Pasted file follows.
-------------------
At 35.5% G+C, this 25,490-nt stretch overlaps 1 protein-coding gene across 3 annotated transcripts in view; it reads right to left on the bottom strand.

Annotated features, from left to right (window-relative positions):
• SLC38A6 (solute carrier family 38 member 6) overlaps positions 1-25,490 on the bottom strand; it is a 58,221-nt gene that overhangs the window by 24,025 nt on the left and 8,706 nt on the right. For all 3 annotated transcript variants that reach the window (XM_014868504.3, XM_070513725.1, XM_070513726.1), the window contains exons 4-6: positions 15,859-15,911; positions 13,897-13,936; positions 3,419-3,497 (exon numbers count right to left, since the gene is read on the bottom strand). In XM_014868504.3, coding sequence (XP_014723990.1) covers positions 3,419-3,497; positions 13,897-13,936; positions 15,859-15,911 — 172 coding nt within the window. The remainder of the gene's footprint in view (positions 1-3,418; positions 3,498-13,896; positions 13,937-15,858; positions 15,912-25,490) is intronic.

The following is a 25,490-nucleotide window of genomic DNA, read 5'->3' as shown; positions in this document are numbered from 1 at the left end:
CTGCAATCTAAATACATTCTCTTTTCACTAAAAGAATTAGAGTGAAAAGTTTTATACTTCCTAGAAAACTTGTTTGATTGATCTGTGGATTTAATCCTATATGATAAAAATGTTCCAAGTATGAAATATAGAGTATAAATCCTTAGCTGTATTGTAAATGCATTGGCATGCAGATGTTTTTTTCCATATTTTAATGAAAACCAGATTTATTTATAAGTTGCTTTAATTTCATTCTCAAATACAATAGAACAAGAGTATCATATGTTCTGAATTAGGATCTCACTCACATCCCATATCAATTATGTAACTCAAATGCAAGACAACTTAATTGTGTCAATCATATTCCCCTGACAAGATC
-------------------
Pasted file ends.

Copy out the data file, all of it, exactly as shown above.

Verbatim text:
At 35.5% G+C, this 25,490-nt stretch overlaps 1 protein-coding gene across 3 annotated transcripts in view; it reads right to left on the bottom strand.

Annotated features, from left to right (window-relative positions):
• SLC38A6 (solute carrier family 38 member 6) overlaps positions 1-25,490 on the bottom strand; it is a 58,221-nt gene that overhangs the window by 24,025 nt on the left and 8,706 nt on the right. For all 3 annotated transcript variants that reach the window (XM_014868504.3, XM_070513725.1, XM_070513726.1), the window contains exons 4-6: positions 15,859-15,911; positions 13,897-13,936; positions 3,419-3,497 (exon numbers count right to left, since the gene is read on the bottom strand). In XM_014868504.3, coding sequence (XP_014723990.1) covers positions 3,419-3,497; positions 13,897-13,936; positions 15,859-15,911 — 172 coding nt within the window. The remainder of the gene's footprint in view (positions 1-3,418; positions 3,498-13,896; positions 13,937-15,858; positions 15,912-25,490) is intronic.

The following is a 25,490-nucleotide window of genomic DNA, read 5'->3' as shown; positions in this document are numbered from 1 at the left end:
CTGCAATCTAAATACATTCTCTTTTCACTAAAAGAATTAGAGTGAAAAGTTTTATACTTCCTAGAAAACTTGTTTGATTGATCTGTGGATTTAATCCTATATGATAAAAATGTTCCAAGTATGAAATATAGAGTATAAATCCTTAGCTGTATTGTAAATGCATTGGCATGCAGATGTTTTTTTCCATATTTTAATGAAAACCAGATTTATTTATAAGTTGCTTTAATTTCATTCTCAAATACAATAGAACAAGAGTATCATATGTTCTGAATTAGGATCTCACTCACATCCCATATCAATTATGTAACTCAAATGCAAGACAACTTAATTGTGTCAATCATATTCCCCTGACAAGATC